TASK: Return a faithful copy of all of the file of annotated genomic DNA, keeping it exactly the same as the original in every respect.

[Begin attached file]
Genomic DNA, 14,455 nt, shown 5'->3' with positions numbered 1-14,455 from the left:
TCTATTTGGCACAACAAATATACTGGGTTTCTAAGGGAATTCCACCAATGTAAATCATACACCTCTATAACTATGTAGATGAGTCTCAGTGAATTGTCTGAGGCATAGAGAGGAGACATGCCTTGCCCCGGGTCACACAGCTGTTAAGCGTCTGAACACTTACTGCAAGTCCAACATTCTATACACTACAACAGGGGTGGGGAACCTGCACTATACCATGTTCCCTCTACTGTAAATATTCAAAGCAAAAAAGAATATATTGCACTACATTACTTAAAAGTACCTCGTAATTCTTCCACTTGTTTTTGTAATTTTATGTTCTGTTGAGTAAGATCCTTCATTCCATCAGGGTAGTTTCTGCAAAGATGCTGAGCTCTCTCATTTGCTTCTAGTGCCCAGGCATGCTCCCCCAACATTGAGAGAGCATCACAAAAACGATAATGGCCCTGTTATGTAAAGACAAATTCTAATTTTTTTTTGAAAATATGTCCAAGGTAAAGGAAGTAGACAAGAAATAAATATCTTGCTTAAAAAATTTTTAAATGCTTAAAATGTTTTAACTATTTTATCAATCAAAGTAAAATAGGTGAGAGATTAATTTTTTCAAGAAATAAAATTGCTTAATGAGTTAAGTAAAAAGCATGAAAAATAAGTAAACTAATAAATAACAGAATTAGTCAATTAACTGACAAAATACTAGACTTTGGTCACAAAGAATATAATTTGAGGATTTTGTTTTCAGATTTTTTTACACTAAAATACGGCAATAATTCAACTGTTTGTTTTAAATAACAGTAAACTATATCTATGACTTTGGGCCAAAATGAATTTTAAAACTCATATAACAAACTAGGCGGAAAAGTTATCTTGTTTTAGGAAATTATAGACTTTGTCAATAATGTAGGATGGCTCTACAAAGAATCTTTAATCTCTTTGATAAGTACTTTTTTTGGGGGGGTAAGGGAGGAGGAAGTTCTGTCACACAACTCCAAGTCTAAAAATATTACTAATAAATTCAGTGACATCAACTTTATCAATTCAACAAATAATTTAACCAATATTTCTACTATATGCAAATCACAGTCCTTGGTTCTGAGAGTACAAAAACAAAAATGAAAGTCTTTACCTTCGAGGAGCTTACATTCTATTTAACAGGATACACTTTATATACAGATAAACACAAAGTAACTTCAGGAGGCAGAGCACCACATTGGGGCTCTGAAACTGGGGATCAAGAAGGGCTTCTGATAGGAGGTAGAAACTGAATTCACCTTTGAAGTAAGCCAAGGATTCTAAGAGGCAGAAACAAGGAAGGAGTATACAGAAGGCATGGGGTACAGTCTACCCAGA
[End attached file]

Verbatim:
Genomic DNA, 14,455 nt, shown 5'->3' with positions numbered 1-14,455 from the left:
TCTATTTGGCACAACAAATATACTGGGTTTCTAAGGGAATTCCACCAATGTAAATCATACACCTCTATAACTATGTAGATGAGTCTCAGTGAATTGTCTGAGGCATAGAGAGGAGACATGCCTTGCCCCGGGTCACACAGCTGTTAAGCGTCTGAACACTTACTGCAAGTCCAACATTCTATACACTACAACAGGGGTGGGGAACCTGCACTATACCATGTTCCCTCTACTGTAAATATTCAAAGCAAAAAAGAATATATTGCACTACATTACTTAAAAGTACCTCGTAATTCTTCCACTTGTTTTTGTAATTTTATGTTCTGTTGAGTAAGATCCTTCATTCCATCAGGGTAGTTTCTGCAAAGATGCTGAGCTCTCTCATTTGCTTCTAGTGCCCAGGCATGCTCCCCCAACATTGAGAGAGCATCACAAAAACGATAATGGCCCTGTTATGTAAAGACAAATTCTAATTTTTTTTTGAAAATATGTCCAAGGTAAAGGAAGTAGACAAGAAATAAATATCTTGCTTAAAAAATTTTTAAATGCTTAAAATGTTTTAACTATTTTATCAATCAAAGTAAAATAGGTGAGAGATTAATTTTTTCAAGAAATAAAATTGCTTAATGAGTTAAGTAAAAAGCATGAAAAATAAGTAAACTAATAAATAACAGAATTAGTCAATTAACTGACAAAATACTAGACTTTGGTCACAAAGAATATAATTTGAGGATTTTGTTTTCAGATTTTTTTACACTAAAATACGGCAATAATTCAACTGTTTGTTTTAAATAACAGTAAACTATATCTATGACTTTGGGCCAAAATGAATTTTAAAACTCATATAACAAACTAGGCGGAAAAGTTATCTTGTTTTAGGAAATTATAGACTTTGTCAATAATGTAGGATGGCTCTACAAAGAATCTTTAATCTCTTTGATAAGTACTTTTTTTGGGGGGGTAAGGGAGGAGGAAGTTCTGTCACACAACTCCAAGTCTAAAAATATTACTAATAAATTCAGTGACATCAACTTTATCAATTCAACAAATAATTTAACCAATATTTCTACTATATGCAAATCACAGTCCTTGGTTCTGAGAGTACAAAAACAAAAATGAAAGTCTTTACCTTCGAGGAGCTTACATTCTATTTAACAGGATACACTTTATATACAGATAAACACAAAGTAACTTCAGGAGGCAGAGCACCACATTGGGGCTCTGAAACTGGGGATCAAGAAGGGCTTCTGATAGGAGGTAGAAACTGAATTCACCTTTGAAGTAAGCCAAGGATTCTAAGAGGCAGAAACAAGGAAGGAGTATACAGAAGGCATGGGGTACAGTCTACCCAGA